• There wasn’t much of a point to it, really, except to draw attention to a double or triple irony: Stephanie Ericsson’s essay “The Ways We Lie” is evidently a popular text, because critical or summary essays about that work are readily for sale on the open market. It seems to me that “buying an essay to turn in to one’s humanities teacher for a grade” would count as one of the ways some of us lie. Whether the purchaser and user of one of those essays would be aware of the direct scoffing at Ericsson’s concerns about widespread societal lying implicit in buying and using a ghosted essay on her essay I don’t know. The market for essays like this might be made up of students who think the study of the humanites is a waste of time, but are being required to take it by their schools, so it may be that the purchaser of a ghosted essay on “The Ways We Lie” hasn’t even read “The Ways We Lie.” That situation does seem to imply that the potentially critical-thinking- and character-improving study of the humanities really is up against significant obstacles, not least of which is the perception of students that it is such a waste of time to study this subject, which is supposed to improve their critical thinking and character through the reading of, thinking about, and responding to provocative texts, that they are more willing to trade money for the sign of the result of the study than they are to trade time and effort for the substance thereof. Ironically, this situation may prove the point of Slouka’s essay, which is that our society badly needs the study of the humanites in which it overwhelmingly refuses to participate. But, ironically, the need for the study of the humanities and the consequences of that need contribute to people’s refusal to pursue it. In a further irony, Slouka’s essay itself has already been the subject of internet plagiarism.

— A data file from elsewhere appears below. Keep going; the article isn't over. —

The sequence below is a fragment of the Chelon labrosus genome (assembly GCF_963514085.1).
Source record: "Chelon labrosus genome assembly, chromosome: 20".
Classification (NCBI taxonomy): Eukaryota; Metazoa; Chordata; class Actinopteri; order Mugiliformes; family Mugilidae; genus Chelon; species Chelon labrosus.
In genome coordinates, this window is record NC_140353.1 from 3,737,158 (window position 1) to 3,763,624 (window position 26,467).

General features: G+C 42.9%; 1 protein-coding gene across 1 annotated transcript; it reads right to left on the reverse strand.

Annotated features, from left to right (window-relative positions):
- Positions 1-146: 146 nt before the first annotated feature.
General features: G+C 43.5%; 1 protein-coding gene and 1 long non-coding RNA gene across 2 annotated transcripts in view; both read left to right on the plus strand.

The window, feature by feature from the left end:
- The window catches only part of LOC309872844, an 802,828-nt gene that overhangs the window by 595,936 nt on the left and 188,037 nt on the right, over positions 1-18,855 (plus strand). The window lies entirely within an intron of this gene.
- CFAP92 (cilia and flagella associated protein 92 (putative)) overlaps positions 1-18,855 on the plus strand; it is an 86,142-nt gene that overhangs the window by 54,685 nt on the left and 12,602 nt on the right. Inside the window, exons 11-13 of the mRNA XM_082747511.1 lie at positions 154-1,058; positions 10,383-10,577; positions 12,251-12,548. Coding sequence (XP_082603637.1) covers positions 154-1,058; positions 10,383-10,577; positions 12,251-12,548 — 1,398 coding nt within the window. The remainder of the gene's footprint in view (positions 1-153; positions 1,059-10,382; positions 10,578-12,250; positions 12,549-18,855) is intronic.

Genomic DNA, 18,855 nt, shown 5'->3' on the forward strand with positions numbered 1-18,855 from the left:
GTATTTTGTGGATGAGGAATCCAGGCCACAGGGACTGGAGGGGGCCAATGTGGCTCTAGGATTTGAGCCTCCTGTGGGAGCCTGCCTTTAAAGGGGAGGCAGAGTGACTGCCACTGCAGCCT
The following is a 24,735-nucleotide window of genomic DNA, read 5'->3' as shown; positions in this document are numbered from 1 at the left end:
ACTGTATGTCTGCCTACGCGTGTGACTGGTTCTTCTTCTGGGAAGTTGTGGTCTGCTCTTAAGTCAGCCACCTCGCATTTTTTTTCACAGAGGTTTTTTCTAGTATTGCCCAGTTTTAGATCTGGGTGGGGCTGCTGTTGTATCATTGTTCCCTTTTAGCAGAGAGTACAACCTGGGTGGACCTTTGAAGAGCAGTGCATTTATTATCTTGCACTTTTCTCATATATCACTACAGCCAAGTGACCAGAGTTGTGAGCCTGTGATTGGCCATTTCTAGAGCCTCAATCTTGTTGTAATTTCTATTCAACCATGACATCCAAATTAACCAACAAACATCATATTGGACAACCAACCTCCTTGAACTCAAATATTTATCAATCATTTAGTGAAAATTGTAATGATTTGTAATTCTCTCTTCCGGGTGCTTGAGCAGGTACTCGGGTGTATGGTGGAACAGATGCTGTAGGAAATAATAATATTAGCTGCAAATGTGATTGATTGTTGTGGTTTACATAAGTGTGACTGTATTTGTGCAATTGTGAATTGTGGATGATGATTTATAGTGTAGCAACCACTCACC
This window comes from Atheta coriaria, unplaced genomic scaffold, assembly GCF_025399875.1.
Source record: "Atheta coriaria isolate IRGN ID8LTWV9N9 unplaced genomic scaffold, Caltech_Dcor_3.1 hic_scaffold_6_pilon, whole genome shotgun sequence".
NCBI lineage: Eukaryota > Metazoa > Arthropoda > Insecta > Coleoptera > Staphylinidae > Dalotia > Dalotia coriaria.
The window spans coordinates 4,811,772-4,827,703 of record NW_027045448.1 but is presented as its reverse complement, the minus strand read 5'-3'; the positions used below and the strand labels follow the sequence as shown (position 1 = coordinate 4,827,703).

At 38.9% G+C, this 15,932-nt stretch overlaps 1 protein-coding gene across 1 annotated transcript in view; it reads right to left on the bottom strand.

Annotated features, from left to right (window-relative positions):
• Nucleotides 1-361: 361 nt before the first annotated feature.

3. […] The simplest trick is to require students to write source-supported essays, to use only the course texts as sources, and to use more than one. By ‘require’ I mean if they don’t do it, they fail. This has the pedagogical value of forcing them to: engage with good sources you selected on purpose; mine available sources thoroughly rather than skipping around superficially; crosscheck sources rather than taking one at face value; synthesize information into their own analysis rather than just doing stock book reports; and appreciate the difference between mere opinion and informed opinion. All of these skills are supported by the reading work in class. By the way, this doesn’t help much if you don’t mix up your course texts. Publishers’ text ‘n’ source suites are a nice convenience for lazy teachers and plagiarizers alike, as is keeping the same texts and topics year after year. And stay away from stereotypical topics and sources. The easiest and most tempting paper in the world to plagiarize is yet another reaction paper on famous poem/article/book/event X. When you can google your topic and the first hit is a plagiarism site, maybe it’s time for a rethink. [For a droll instance of this syndrome see here.] […]